the form of property bonds $219,842.
B) Collado, Alma: Final resolution was accomplished via the rare
recovery of an urban lot in Managua through the local courts.
C) Dubon, Oscar: Claimant received property bonds with a face value
of $52,178 for an upscale Managua residence. Note: Occupant Ivan
Antonio Garcia Cortez was the subject of a 2004 Section 2225 request
resulting in a 2006 visa denial.
D) Fortunato, Gloria: Claimant received property bonds with a face
value of $834,833.45 for six houses in the Department of Matagalpa.
E) Gonzalez, Amelia: Claimant received property bonds with a face
value of $630,524 for seven houses in Managua.
F) Vallejos, Francisco: Claimant agreed to a landswap worth less
than his original property along with property bonds with a face
value of $61,465.51 to make up the difference.
G) Pinkes, Gyula: Claimant received property bonds with a face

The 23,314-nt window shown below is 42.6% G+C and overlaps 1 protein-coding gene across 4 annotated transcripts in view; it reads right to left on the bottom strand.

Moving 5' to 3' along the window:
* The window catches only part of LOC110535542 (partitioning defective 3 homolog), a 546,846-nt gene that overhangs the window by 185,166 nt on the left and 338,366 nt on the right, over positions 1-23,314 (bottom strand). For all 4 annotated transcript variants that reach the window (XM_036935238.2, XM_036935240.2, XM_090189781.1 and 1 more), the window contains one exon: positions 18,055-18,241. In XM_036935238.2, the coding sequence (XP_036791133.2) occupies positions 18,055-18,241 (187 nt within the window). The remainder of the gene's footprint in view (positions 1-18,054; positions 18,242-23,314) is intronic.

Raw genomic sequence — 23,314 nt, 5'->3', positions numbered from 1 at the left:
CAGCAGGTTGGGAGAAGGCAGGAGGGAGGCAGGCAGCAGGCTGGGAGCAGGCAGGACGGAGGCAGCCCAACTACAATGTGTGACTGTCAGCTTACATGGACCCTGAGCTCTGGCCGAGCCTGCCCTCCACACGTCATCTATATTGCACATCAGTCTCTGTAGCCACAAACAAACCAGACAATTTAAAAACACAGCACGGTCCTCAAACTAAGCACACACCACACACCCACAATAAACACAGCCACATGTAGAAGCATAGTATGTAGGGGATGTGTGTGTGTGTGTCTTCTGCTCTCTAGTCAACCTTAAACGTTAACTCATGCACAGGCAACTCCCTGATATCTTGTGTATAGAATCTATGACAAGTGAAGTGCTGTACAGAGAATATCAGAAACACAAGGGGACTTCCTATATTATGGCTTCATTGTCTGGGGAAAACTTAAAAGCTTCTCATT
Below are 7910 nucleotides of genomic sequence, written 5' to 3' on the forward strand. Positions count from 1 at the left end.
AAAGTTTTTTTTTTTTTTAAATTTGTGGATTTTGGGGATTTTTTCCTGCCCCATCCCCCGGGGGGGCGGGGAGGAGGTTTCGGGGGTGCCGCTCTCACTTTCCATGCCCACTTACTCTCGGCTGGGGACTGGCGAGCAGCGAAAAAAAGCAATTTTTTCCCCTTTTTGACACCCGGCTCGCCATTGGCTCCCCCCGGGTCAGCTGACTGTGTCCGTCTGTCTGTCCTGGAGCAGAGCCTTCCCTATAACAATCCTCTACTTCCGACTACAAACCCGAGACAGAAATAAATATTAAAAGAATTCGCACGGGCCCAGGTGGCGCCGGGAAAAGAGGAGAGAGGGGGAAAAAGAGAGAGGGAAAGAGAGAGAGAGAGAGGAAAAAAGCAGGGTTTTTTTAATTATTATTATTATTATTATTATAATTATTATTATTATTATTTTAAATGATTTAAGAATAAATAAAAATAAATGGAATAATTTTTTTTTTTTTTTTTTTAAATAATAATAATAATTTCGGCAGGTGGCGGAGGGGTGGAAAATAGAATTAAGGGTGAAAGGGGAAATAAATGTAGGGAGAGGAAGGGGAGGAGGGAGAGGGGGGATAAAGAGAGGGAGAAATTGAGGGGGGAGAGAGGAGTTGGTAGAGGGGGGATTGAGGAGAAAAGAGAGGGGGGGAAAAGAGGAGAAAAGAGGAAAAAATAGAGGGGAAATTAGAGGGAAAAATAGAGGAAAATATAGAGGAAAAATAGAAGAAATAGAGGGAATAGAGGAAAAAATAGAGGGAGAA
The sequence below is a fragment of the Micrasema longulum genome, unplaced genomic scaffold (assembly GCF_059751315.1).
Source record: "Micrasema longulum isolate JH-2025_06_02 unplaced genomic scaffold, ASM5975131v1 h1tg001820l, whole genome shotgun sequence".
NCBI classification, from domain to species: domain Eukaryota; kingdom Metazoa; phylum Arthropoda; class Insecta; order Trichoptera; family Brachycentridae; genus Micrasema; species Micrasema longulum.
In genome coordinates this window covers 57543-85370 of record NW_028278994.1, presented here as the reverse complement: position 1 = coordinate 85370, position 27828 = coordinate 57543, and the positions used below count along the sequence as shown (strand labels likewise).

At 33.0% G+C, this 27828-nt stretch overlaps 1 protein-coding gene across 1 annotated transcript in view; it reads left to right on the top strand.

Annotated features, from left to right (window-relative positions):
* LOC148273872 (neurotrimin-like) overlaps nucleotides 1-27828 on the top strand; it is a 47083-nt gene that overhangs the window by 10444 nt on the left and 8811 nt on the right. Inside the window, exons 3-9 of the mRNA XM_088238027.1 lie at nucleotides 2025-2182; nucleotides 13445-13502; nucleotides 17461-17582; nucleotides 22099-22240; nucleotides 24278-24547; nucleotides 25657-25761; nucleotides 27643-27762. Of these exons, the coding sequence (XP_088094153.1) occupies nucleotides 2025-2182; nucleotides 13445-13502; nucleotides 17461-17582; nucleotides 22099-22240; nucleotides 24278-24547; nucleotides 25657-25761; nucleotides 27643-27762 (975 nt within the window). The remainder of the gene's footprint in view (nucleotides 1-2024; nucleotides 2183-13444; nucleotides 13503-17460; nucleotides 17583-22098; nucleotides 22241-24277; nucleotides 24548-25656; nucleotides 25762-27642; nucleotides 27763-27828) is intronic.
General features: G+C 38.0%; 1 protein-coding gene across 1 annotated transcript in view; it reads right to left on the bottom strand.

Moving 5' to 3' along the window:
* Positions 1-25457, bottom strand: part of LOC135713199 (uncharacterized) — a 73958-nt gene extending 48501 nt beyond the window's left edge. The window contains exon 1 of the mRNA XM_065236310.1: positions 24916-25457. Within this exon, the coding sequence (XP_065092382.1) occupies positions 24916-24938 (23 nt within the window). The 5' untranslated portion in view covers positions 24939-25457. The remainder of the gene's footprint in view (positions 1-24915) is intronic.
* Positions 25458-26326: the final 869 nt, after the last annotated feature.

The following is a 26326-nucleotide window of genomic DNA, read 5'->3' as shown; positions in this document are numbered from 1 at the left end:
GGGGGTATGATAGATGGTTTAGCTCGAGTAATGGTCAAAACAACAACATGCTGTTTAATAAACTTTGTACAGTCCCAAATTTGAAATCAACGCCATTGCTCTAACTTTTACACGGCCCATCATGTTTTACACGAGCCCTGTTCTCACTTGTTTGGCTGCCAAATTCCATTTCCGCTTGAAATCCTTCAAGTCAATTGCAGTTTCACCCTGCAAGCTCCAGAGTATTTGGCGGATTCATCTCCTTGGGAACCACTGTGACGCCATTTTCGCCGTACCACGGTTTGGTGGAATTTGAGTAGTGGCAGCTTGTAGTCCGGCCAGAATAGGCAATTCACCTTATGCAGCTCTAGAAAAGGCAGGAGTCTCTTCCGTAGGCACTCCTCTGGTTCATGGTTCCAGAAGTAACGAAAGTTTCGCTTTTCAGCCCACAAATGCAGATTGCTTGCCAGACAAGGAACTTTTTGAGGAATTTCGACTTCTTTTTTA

value of $1,285,468.82 for approximately 2,300 acres of prime
coastal property in the Department of Rivas. [Note: This case was
resolved during the Ortega Administration. End note.]
10. (SBU) Section 527 of the Foreign Relations Authorization Act of
Fiscal Years 1994 and 1995 prohibits U.S. economic assistance or
support in international financial institutions to any country in
which U.S. citizens have not received adequate and effective
compensation for confiscated property. The prohibition can include
all U.S. assistance through USAID, the Millennium Challenge
Corporation (MCC), and our votes at the IMF and World Bank. Section
527 also authorizes the Secretary of State, as delegated by the
President, to waive the prohibition on an annual basis if she
determines that it would be in the national interest of the United
States to do so.
11. (SBU) Section 527 was amended on December 8, 2004, to base the
waiver decision only on claims registered at the Embassy before
August 1, 2005. No new claims can be considered in determining
waiver eligibility. A separate database lists 17 property claims
from 11 U.S. claimants registered at the Embassy after August 1,
2005. [Note: In 1998, the Government of Nicaragua announced that
claimants of any nationality had to file new claims before December